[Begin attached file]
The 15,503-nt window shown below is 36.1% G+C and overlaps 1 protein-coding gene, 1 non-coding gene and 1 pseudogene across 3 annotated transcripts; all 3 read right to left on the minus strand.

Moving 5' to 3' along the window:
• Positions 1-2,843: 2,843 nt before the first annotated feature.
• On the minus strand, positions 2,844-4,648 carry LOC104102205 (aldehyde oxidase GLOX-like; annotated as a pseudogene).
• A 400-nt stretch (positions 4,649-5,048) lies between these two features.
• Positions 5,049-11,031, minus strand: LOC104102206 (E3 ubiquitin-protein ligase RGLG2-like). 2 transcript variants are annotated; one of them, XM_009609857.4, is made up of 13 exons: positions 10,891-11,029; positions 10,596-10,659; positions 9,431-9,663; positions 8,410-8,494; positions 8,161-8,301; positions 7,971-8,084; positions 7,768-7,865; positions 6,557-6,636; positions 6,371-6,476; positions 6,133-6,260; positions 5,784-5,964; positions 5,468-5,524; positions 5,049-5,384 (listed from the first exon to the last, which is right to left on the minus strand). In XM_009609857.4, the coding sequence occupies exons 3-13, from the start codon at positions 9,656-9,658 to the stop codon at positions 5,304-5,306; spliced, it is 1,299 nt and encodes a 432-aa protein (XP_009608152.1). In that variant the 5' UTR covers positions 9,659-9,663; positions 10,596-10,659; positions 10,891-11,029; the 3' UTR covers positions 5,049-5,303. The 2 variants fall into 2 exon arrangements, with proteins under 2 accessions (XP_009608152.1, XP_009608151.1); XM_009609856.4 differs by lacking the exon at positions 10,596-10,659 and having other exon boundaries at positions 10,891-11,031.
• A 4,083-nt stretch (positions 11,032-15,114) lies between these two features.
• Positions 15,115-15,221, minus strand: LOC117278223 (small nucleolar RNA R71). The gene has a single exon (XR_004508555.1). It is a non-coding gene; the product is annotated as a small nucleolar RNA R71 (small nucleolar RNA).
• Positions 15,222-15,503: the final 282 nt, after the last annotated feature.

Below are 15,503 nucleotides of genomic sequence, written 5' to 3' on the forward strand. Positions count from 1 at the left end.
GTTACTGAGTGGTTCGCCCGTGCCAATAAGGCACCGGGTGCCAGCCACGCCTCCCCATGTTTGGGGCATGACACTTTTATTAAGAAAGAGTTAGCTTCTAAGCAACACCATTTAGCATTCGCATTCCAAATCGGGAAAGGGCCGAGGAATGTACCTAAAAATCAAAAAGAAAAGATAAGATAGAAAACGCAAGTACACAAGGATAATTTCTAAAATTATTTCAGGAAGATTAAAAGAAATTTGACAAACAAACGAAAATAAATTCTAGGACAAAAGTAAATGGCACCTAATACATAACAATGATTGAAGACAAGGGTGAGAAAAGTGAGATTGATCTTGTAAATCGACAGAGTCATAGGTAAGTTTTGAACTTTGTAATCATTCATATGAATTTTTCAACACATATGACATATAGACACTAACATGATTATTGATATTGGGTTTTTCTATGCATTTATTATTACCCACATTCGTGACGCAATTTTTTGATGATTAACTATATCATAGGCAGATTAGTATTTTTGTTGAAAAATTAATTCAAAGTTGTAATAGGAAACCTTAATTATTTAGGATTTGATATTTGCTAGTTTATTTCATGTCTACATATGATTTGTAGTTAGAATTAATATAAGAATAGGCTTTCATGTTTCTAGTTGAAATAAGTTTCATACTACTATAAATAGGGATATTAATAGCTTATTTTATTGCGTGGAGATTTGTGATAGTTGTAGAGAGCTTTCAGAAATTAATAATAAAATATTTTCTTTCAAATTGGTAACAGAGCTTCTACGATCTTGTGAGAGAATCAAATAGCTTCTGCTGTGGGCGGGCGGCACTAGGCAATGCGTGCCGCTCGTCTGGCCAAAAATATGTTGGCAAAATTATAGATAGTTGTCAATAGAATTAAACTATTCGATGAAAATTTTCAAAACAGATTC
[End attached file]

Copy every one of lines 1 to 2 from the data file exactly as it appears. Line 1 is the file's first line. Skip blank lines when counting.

The 15,503-nt window shown below is 36.1% G+C and overlaps 1 protein-coding gene, 1 non-coding gene and 1 pseudogene across 3 annotated transcripts; all 3 read right to left on the minus strand.

Moving 5' to 3' along the window: